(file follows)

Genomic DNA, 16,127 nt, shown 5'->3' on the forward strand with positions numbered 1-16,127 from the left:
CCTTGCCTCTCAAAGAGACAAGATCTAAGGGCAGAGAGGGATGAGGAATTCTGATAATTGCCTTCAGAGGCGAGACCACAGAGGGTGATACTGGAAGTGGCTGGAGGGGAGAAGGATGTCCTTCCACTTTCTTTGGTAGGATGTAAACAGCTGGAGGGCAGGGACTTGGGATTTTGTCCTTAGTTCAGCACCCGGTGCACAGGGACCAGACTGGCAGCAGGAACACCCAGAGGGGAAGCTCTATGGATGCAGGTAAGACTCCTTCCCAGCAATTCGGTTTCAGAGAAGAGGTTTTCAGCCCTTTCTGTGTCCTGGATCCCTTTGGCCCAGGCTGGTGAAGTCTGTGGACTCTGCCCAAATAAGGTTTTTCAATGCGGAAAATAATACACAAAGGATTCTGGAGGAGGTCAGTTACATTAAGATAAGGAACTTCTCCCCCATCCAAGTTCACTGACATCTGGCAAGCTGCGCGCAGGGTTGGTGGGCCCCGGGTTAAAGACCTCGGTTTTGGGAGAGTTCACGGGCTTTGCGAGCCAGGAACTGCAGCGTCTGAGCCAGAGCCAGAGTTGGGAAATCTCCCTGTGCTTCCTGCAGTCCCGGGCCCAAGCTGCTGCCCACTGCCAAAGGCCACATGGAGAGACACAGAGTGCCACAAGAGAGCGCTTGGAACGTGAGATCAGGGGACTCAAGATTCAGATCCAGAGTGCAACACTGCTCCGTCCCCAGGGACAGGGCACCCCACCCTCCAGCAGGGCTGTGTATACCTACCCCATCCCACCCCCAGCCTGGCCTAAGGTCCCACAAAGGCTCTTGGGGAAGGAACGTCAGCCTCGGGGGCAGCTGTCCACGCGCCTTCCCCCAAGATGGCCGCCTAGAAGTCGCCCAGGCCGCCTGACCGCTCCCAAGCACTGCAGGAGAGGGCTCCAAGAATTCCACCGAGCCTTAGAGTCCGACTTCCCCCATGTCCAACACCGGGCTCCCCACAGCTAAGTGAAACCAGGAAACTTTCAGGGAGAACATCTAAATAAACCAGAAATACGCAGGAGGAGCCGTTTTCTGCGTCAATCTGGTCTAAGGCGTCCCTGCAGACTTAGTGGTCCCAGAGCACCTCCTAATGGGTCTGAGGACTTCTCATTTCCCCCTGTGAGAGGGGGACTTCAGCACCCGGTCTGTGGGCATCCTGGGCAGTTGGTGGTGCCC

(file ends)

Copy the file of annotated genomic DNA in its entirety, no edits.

Genomic DNA, 16,127 nt, shown 5'->3' on the forward strand with positions numbered 1-16,127 from the left:
CCTTGCCTCTCAAAGAGACAAGATCTAAGGGCAGAGAGGGATGAGGAATTCTGATAATTGCCTTCAGAGGCGAGACCACAGAGGGTGATACTGGAAGTGGCTGGAGGGGAGAAGGATGTCCTTCCACTTTCTTTGGTAGGATGTAAACAGCTGGAGGGCAGGGACTTGGGATTTTGTCCTTAGTTCAGCACCCGGTGCACAGGGACCAGACTGGCAGCAGGAACACCCAGAGGGGAAGCTCTATGGATGCAGGTAAGACTCCTTCCCAGCAATTCGGTTTCAGAGAAGAGGTTTTCAGCCCTTTCTGTGTCCTGGATCCCTTTGGCCCAGGCTGGTGAAGTCTGTGGACTCTGCCCAAATAAGGTTTTTCAATGCGGAAAATAATACACAAAGGATTCTGGAGGAGGTCAGTTACATTAAGATAAGGAACTTCTCCCCCATCCAAGTTCACTGACATCTGGCAAGCTGCGCGCAGGGTTGGTGGGCCCCGGGTTAAAGACCTCGGTTTTGGGAGAGTTCACGGGCTTTGCGAGCCAGGAACTGCAGCGTCTGAGCCAGAGCCAGAGTTGGGAAATCTCCCTGTGCTTCCTGCAGTCCCGGGCCCAAGCTGCTGCCCACTGCCAAAGGCCACATGGAGAGACACAGAGTGCCACAAGAGAGCGCTTGGAACGTGAGATCAGGGGACTCAAGATTCAGATCCAGAGTGCAACACTGCTCCGTCCCCAGGGACAGGGCACCCCACCCTCCAGCAGGGCTGTGTATACCTACCCCATCCCACCCCCAGCCTGGCCTAAGGTCCCACAAAGGCTCTTGGGGAAGGAACGTCAGCCTCGGGGGCAGCTGTCCACGCGCCTTCCCCCAAGATGGCCGCCTAGAAGTCGCCCAGGCCGCCTGACCGCTCCCAAGCACTGCAGGAGAGGGCTCCAAGAATTCCACCGAGCCTTAGAGTCCGACTTCCCCCATGTCCAACACCGGGCTCCCCACAGCTAAGTGAAACCAGGAAACTTTCAGGGAGAACATCTAAATAAACCAGAAATACGCAGGAGGAGCCGTTTTCTGCGTCAATCTGGTCTAAGGCGTCCCTGCAGACTTAGTGGTCCCAGAGCACCTCCTAATGGGTCTGAGGACTTCTCATTTCCCCCTGTGAGAGGGGGACTTCAGCACCCGGTCTGTGGGCATCCTGGGCAGTTGGTGGTGCCC